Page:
At Formaggio Kitchen, we prefer to focus on the récoltant-manipulant, or “grower” Champagnes. We believe that the care and attention given to these wines from vine, to cellar, to bottle make for better quality Champagne. We like the idea that Champagnes coming from grapes grown in specific towns and villages have a distinct “flavor of a place” and that each offers unique flavors that change with each vintage. We also feel that grower Champagnes are better values, as the smaller producers aren’t spending their hard-earned money on advertising and marketing.
Today, many of the most famous Champagne houses have been bought up by huge conglomerates. For example, Louis Vuitton Moet Hennessy (LVMH) owns houses Krug, Pommery, Lanson, Moët & Chandon, Veuve Clicquot, Mercier, Canard-Duchêne, Ruinart and Henriot (in addition to Hennessy, Vuitton leather goods and Christian Dior perfume). Pernod Ricard owns Perrier-Jouët, Mumm (as well as Absolut Vodka and Seagrams Gin). Today, the seven biggest merchants account for 70% of Champagne sales, LVMH alone accounting for two-fifths of all Champagne exports.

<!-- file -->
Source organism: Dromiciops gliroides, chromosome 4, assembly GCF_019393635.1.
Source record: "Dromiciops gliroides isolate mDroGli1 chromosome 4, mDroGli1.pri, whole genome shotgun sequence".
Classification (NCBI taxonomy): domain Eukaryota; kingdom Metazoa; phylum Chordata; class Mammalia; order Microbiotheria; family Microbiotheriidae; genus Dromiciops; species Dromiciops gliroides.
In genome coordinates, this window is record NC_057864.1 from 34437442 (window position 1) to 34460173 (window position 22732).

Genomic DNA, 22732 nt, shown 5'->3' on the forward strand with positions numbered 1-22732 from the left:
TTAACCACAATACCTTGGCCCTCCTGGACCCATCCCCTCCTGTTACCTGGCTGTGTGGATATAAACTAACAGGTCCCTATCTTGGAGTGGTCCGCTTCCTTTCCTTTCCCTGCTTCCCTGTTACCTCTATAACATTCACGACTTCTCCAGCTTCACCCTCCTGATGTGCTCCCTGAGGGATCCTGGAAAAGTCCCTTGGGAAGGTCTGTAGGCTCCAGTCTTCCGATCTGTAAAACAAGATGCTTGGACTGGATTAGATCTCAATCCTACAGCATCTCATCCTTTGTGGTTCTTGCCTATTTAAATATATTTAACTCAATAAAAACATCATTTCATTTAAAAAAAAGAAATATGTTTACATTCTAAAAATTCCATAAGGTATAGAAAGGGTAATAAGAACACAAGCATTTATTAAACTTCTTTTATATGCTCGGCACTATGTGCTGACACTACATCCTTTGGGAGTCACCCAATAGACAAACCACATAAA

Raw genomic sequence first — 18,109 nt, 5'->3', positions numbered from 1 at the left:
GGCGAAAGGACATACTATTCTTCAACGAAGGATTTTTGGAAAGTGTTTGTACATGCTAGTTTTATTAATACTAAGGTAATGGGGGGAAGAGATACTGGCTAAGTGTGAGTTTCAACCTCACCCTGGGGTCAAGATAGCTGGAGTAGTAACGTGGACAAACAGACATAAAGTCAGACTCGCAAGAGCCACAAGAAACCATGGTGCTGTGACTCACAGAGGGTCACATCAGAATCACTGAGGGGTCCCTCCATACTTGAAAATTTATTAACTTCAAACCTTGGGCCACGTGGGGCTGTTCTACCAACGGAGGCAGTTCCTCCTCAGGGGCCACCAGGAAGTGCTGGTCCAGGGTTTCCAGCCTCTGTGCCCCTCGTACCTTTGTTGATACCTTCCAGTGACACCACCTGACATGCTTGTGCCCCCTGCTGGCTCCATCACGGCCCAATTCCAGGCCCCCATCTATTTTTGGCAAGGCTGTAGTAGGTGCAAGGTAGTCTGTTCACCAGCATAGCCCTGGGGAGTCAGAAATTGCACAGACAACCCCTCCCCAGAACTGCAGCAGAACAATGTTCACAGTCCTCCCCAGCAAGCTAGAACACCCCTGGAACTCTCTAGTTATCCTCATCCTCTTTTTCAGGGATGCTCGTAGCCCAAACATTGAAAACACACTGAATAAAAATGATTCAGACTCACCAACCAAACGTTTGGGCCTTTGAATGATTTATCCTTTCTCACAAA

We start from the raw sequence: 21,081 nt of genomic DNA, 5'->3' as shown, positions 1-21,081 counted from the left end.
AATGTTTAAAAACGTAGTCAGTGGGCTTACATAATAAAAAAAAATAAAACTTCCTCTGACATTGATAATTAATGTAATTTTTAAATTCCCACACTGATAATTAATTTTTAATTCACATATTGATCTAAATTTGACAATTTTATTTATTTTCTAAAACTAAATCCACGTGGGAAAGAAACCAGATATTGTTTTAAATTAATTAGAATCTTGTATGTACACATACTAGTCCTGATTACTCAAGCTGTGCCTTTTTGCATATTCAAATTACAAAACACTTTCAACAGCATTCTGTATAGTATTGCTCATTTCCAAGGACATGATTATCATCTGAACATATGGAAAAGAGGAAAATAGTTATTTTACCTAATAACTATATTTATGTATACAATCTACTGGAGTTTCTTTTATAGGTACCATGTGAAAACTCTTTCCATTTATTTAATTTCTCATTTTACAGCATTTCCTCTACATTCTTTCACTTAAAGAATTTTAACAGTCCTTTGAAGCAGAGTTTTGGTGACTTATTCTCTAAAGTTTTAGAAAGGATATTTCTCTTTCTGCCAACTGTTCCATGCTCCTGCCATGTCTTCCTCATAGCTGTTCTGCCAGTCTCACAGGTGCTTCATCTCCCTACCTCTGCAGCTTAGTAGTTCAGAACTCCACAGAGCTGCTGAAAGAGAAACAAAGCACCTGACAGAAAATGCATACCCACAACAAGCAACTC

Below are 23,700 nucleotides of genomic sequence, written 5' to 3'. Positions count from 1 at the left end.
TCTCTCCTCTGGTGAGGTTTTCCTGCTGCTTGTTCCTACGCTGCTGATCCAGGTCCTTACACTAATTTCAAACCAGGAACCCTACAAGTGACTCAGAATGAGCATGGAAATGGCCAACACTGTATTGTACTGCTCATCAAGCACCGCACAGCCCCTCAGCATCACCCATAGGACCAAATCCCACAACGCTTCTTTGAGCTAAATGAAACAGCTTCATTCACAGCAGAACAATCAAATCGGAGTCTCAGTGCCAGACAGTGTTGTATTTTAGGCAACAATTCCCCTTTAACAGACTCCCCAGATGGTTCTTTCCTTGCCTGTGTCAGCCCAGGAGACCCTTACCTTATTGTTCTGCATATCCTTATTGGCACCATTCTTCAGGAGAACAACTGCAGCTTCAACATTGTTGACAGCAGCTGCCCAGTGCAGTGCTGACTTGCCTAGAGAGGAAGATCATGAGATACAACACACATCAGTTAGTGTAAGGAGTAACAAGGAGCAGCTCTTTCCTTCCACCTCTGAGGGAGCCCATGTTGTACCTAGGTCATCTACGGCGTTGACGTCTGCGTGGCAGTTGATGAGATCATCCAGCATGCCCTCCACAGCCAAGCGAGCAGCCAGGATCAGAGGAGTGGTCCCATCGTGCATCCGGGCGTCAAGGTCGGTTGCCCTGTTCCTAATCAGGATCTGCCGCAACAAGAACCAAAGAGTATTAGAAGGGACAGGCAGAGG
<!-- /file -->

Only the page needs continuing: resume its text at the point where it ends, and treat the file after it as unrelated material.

The question I ask is this: who puts more thought, care and heart into their wine production? A merchant like LVMH, producing millions of cases of Champagne each year (not to mention all of the other luxury products), or a grower like Alexandre Chartogne, who plows his own vineyards with a horse and in a year produces just under 7,000 cases of truly handmade Champagne?
When you’re shopping for Champagne, look for the small letters RM on the label designating the wine as a grower. The letters NM will appear on wines made by négociants. And, of course, we invite you to come into the shop and explore some of the smaller producers whose bubblies we are thrilled to be able to share with you!
Stay tuned: part three of this sparkling wine series will focus on Champagne-maker Alexandre Chartogne and his lovely Cuvée Sainte-Anne.
Julie Cappellano is the General Manager and wine buyer at Formaggio Kitchen South End, Boston.